Shane Barber is familiar with raising large groups of cattle. He’s also familiar with the challenges of keeping them supplied with water.
A third generation rancher from the spring creek area by Hermosa in western South Dakota, the Barber family has worked for generations to develop water sources for their cattle. His grandfather was one of the first in his area to put in piped water, Barber said.
With a background in engineering, Shane Barber, 46, designed and refined a sturdy but portable water tank that works for livestock as small as a lamb and as burly as a bison. Barber Industries makes and sells the Water Storage Drinker to customers across the West, including some pretty large ranches.
At their own Hermosa-area ranch, the Barber family has been using an intensive grazing approach for about the last decade. They move groups of 500 head from paddock to paddock every few days.
Keeping each pasture supplied with water was a challenge. Their ranch is at the end of the line for the water system, and every tap ran 2-3 gallons a minute.
“That was the birth of the Storage Drinker,” Barber said.
The Storage Drinker is sold with a 1,400 or 2,300-gallon capacity. They have lift points in several places, allowing the tank to be moved by a skid steer or most any piece of equipment that has a pallet fork.
They fit well with a neighboring Hermosa, South Dakota bison herd that’s constantly on the move.
The 777 Bison Ranch ranch has been using the tanks for 10 years. They have seven tanks used with their holistic approach to ranch management. The 777 ranch uses high intensity, short duration grazing where the animals are in small paddocks and move every day or two. The water tanks can be moved right along with the herd.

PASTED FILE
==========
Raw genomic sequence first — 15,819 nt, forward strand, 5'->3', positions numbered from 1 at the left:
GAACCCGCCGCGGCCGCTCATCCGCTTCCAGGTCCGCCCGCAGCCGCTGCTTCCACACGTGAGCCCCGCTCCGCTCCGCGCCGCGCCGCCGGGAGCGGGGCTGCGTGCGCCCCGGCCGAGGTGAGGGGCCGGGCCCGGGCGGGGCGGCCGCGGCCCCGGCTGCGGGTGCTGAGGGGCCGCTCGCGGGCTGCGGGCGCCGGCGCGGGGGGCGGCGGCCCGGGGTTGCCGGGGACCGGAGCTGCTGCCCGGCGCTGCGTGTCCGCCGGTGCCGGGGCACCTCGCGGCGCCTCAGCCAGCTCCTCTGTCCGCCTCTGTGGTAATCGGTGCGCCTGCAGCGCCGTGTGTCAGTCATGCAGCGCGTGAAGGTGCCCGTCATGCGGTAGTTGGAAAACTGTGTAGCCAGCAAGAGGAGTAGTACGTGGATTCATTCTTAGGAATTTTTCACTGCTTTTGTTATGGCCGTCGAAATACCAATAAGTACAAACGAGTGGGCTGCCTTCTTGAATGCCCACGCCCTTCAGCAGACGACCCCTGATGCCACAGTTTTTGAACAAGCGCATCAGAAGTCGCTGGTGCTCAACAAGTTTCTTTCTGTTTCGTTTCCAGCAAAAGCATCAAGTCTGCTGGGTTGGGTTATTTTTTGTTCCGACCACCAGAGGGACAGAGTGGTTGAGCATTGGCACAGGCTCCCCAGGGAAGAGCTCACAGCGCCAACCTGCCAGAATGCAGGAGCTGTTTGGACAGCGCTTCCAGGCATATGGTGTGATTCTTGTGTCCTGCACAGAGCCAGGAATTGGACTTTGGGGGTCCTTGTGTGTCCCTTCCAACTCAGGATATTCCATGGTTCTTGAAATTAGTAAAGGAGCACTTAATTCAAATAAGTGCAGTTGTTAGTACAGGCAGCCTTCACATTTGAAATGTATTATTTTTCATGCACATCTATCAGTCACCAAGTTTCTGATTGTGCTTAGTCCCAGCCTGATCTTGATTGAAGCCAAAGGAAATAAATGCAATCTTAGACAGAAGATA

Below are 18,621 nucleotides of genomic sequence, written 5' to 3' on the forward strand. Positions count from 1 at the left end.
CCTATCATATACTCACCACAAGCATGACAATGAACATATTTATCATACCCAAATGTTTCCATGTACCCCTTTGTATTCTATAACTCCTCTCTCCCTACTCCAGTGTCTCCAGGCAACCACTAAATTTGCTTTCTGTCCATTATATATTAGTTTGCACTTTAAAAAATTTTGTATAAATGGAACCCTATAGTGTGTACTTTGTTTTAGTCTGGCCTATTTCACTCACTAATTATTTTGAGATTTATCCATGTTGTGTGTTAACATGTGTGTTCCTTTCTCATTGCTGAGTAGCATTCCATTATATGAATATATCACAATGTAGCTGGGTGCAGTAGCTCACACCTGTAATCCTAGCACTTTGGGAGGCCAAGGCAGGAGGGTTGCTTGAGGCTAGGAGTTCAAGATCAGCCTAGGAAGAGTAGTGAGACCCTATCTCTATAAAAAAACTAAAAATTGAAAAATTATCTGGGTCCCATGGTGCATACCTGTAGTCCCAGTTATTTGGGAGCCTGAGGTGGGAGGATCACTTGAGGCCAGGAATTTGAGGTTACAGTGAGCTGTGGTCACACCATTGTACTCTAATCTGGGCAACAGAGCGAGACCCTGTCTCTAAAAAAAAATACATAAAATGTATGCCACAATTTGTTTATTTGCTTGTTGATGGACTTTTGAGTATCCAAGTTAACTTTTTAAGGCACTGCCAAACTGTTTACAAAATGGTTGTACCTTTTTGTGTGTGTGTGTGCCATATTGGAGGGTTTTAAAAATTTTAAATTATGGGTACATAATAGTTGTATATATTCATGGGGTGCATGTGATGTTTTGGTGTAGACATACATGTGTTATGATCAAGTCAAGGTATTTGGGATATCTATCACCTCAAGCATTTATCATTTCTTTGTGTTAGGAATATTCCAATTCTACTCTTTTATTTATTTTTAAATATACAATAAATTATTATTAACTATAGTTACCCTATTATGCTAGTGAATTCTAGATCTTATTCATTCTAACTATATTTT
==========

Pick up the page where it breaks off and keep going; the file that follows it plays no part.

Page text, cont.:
“You need a large amount of water for one day or two days. That tank fills the need,” ranch manager Moritz Espe said.
Managing a herd of more than 1,400 American Bison may seem daunting, but for 777 Bison Ranch…
The tanks are well built with solid steel, able to stand up to the rough bison.
“The strength comes from the circle,” Espe said.
He also likes that it’s a product from a family business: “It’s built by ranchers for ranchers.”
Barber studied mechanical and welding engineering at LeTourneau University in Longview, Texas. He worked in the electrical field in Wisconsin, worked on combines in Nebraska and heating and cooling systems in eastern South Dakota before returning to the family ranch.
“I fell in love with intensive grazing,” he said.
He designed his first water tank about 14 years ago. The design is much like a poultry waterer, plumbed with a float system. There’s a large storage tub and a smaller drinking trough.
“It’s not a new design, but it’s the refinement,” Barber said. “It’s not rocket science.”
Both the 1,400-gallon and 2,300-gallon tanks are 6-feet tall with a 13-inch wrap-around drinking trough that’s accessible to both young and full-grown animals.
“Most traditional water tank designs are too tall,” Barber said. “Baby calves love storage drinkers.”
The larger model is 8 feet in dimeter and the smaller is 6 feet. To keep prices down, he no longer paints the tanks like he used to. Still, he said, they’ll last 30 years or more.
The simple, portable design makes them compatible with leased pastures and for seasonal grazing of corn stalks or cover crops.
“They just work so well. They don’t leave a footprint and you don’t have to pour any concrete,” said Brian Barber, Shane’s dad who runs the family ranch.
The ground where the tank rests doesn’t even have to be completely level, Shane added.
“Every little aspect has been refined over and over,” he said. “I’m proud of how it actually functions.”